|Rediff India Abroad Home | All the sections|
India, Russia begin talks on Chandrayaan-II
December 18, 2007 14:36 IST
India has begun technical discussions with Russia [Images] on the joint moon mission Chandrayaan-II, which is expected to be launched in 2011-12.
Scientists are planning to land a rover on the moon to carry out chemical analysis of the lunar surface and explore other resources on the earth's natural satellite.
"In situ chemical analysis and resource exploration is the main objective of Chandrayaan-II," said Mylaswamy Annadurai, Project Director of Chandrayaan-I.
Annadurai visited Russia late last month to hold initial technical discussions on Chandrayaan-II, which is expected to be a much shorter mission than Chandrayaan-I, scheduled for launch on April 9, 2008.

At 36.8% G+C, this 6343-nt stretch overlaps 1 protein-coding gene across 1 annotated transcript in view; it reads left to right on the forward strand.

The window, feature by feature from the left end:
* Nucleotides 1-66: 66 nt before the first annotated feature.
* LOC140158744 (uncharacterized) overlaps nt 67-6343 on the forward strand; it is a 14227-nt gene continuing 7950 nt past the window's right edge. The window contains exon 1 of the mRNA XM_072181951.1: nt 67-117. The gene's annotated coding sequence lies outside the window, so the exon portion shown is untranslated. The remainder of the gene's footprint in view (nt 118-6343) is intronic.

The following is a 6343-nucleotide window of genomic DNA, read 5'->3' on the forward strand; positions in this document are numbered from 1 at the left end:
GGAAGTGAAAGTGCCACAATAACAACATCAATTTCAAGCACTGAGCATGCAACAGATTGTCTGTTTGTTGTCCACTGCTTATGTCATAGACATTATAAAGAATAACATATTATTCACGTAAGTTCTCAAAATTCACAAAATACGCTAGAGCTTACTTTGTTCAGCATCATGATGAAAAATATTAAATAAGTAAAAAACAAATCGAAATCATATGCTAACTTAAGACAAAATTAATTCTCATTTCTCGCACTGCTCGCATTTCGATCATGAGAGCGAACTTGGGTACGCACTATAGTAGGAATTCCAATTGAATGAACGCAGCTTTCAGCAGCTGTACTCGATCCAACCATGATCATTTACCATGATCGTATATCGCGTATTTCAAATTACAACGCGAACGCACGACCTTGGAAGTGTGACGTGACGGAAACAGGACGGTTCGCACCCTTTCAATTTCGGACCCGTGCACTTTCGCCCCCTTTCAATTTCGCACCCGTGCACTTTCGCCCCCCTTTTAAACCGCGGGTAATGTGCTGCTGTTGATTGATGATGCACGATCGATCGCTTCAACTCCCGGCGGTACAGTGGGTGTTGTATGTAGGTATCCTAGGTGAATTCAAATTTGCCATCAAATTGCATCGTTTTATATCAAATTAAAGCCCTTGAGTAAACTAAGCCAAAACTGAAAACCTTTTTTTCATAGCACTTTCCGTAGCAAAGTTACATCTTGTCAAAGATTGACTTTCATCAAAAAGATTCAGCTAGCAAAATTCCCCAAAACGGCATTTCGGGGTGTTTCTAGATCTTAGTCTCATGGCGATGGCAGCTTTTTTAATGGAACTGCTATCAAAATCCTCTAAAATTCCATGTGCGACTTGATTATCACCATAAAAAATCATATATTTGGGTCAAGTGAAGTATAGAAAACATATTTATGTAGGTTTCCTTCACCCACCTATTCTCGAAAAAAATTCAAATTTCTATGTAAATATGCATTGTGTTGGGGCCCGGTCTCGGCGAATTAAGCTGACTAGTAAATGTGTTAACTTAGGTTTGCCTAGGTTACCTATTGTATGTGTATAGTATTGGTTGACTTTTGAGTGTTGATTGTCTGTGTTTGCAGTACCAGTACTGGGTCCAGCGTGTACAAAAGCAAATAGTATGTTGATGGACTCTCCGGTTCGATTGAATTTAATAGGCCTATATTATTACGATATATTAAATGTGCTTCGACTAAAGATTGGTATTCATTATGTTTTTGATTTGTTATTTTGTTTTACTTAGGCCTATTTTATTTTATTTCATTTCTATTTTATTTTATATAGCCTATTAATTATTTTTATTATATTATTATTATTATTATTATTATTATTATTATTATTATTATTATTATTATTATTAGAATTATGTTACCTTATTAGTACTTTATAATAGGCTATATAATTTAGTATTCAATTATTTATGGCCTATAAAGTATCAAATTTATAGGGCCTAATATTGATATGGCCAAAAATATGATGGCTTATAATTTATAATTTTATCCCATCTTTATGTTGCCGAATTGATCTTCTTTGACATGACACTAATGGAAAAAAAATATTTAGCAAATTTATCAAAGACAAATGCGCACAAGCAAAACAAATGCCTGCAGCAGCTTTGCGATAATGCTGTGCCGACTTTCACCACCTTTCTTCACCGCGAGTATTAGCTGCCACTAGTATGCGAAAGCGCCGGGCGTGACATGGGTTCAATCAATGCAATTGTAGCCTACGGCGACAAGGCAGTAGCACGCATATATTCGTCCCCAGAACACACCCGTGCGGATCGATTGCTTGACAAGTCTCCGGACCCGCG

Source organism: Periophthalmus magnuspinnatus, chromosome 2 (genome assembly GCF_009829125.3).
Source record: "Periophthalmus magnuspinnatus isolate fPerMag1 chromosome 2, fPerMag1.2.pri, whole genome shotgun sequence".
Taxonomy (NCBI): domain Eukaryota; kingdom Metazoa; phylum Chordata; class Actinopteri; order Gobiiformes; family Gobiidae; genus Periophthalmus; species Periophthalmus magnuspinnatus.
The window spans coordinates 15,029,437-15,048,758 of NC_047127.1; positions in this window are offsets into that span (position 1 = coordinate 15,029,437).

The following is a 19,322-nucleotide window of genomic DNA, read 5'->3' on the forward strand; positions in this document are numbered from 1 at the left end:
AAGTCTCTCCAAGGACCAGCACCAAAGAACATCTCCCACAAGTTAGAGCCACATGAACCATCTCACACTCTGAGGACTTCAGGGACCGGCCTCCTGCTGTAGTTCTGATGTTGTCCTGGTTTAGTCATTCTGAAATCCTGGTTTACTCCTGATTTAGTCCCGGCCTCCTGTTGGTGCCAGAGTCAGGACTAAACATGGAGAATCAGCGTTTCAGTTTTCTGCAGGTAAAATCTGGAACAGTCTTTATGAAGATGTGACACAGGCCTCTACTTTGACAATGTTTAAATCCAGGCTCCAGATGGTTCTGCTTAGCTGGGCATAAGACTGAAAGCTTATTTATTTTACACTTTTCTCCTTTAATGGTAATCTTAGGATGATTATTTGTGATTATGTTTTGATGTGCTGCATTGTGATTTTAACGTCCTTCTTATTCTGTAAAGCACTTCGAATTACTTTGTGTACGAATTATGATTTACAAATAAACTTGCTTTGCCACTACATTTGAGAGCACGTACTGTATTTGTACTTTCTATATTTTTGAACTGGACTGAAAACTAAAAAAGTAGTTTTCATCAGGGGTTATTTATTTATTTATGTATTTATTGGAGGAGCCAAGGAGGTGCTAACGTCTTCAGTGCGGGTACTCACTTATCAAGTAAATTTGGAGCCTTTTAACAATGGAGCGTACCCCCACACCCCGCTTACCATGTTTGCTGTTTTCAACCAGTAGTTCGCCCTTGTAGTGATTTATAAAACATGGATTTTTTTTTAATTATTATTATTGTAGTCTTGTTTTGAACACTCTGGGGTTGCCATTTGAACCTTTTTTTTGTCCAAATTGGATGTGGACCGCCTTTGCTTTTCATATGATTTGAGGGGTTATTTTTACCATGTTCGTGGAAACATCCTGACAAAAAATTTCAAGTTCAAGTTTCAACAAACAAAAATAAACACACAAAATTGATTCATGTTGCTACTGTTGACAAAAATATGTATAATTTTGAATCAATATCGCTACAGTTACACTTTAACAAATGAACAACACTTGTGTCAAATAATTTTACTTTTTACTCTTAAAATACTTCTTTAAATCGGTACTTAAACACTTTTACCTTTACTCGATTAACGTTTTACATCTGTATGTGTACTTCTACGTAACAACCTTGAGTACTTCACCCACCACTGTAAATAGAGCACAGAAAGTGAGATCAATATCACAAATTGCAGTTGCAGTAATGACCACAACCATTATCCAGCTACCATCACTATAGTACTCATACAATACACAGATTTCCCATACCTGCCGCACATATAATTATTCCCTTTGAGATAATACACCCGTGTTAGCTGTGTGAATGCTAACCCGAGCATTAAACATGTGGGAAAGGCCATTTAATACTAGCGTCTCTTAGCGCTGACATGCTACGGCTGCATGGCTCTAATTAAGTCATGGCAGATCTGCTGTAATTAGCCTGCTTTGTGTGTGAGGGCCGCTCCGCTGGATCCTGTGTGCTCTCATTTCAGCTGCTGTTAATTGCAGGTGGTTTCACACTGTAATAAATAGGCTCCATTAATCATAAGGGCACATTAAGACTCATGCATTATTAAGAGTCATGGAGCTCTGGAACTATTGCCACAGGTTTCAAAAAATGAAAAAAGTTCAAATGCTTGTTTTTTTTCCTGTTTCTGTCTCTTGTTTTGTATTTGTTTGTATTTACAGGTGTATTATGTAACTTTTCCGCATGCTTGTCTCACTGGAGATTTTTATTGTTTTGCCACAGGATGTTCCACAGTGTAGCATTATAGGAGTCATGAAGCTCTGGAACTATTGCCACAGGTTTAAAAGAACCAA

An agreement for Chandrayaan-II was signed by the Indian Space Research Organisation and Roskosmos, the Russian federal space agency, during Prime Minister Manmohan Singh's [Images] visit to Moscow [Images] last month.
Mineral samples from the moon contained Helium 3, a variant of the gas used in refrigerators, and Chandrayaan-II will also look out for the gas which experts believe may offer a solution to energy shortages. The current Chinese moon mission is also exploring this prized source of energy.
Chandrayaan-II will benefit from the country's maiden moon mission which will survey the lunar surface to produce a complete map of its chemical characteristics and three-dimensional topography over a two-year period.
The survey of the lunar surface will help scientists identify the exact place for landing the rover and strategic locations to carry out experiments, Annadurai said.